COVID-19 Pandemic and medicine monopolies

COVID pandemic exposed how medicine monopolies delayed access to vaccines and treatments

During the COVID pandemic 2020-22, AFTINET campaigned on the issue of access to pandemic-related medicines. COVID has demonstrated the limitations of the global health system and the WTO Intellectual Property (IP) regime that shaped the global response to the pandemic. IP rules gave a few pharmaceutical companies twenty-year patents on new COVID vaccines, which meant they controlled both the quantity and prices. Most vaccines were sold to high-income countries at high prices. This resulted in long delays in access to vaccines for low and low-middle income countries leading to lower vaccination rates. There was even less access to treatments when they became available.

Developing countries in October 2020 proposed a temporary waiver of WTO IP rules to share intellectual property and enable global production of more vaccines and treatments at affordable prices for low- and middle-income countries. AFTINET worked with a broad coalition of public health, union, aid and development and human rights organisations to generate public support for this proposal and to lobby the Australian government to support it. We commissioned a survey which showed that most Australian supported the temporary waiver and organised a petition with 50,000 signatures, organised rallies exposing pharmaceutical companies’ profiteering, and pressured the government and opposition parties to state publicly that they would support the waiver. However, at the WTO negotiations the government took a neutral stance, trying to broker a compromise between supporters and opponents of the waiver.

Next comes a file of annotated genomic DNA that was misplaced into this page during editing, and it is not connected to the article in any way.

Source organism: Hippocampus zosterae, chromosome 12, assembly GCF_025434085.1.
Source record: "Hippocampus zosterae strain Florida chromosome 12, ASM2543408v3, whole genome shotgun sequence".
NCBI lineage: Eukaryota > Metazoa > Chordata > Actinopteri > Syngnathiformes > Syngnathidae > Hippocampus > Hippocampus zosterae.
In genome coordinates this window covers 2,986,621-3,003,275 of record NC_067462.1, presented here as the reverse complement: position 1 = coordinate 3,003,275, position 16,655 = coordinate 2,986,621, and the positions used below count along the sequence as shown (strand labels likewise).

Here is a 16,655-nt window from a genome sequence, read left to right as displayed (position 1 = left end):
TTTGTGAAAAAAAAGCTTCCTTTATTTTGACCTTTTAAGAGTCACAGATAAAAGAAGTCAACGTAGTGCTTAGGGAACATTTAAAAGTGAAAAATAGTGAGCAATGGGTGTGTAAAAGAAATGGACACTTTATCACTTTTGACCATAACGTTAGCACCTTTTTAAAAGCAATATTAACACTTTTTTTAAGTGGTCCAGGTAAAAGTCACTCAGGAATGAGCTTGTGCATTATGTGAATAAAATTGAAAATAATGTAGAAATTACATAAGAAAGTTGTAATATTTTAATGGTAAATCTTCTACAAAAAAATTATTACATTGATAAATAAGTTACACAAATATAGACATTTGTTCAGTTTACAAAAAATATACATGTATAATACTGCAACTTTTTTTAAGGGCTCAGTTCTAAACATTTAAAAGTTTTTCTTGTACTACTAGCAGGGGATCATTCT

The waiver proposal was delayed for over 18 months by rich countries, lobbied by pharmaceutical companies, until the peak of the pandemic was over. The June 2022 WTO Ministerial decision on the Trade-Related Aspects of Intellectual Property Rights (TRIPS)  waiver proposal was a watered-down version of the original proposal, which had little effect and applied only to vaccines. A decision on COVID treatments and other pandemic-related products like tests was postponed and has still not been made.

In early 2022, for every dose of mRNA vaccine delivered to low-income countries, 56 were delivered to rich countries. Vaccination rates in low-income countries were less than 20% by January 2022, and were still only at 32% in September 2023. These delays contributed to the estimated 17.2 million deaths due to COVID, the majority of which were in low- and low-middle income countries.

The World Health Organisation (WHO) is now negotiating a Pandemic Agreement to apply to future pandemics, which is intended to learn from the mistakes of the COVID pandemic. AFTINET is lobbying the Australian government to support temporary waivers on monopolies and other actions to share intellectual property and technology for all pandemic-related products, to ensure more equitable access for low- and middle-income countries.  See our submission below.

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 Updated September 2023.

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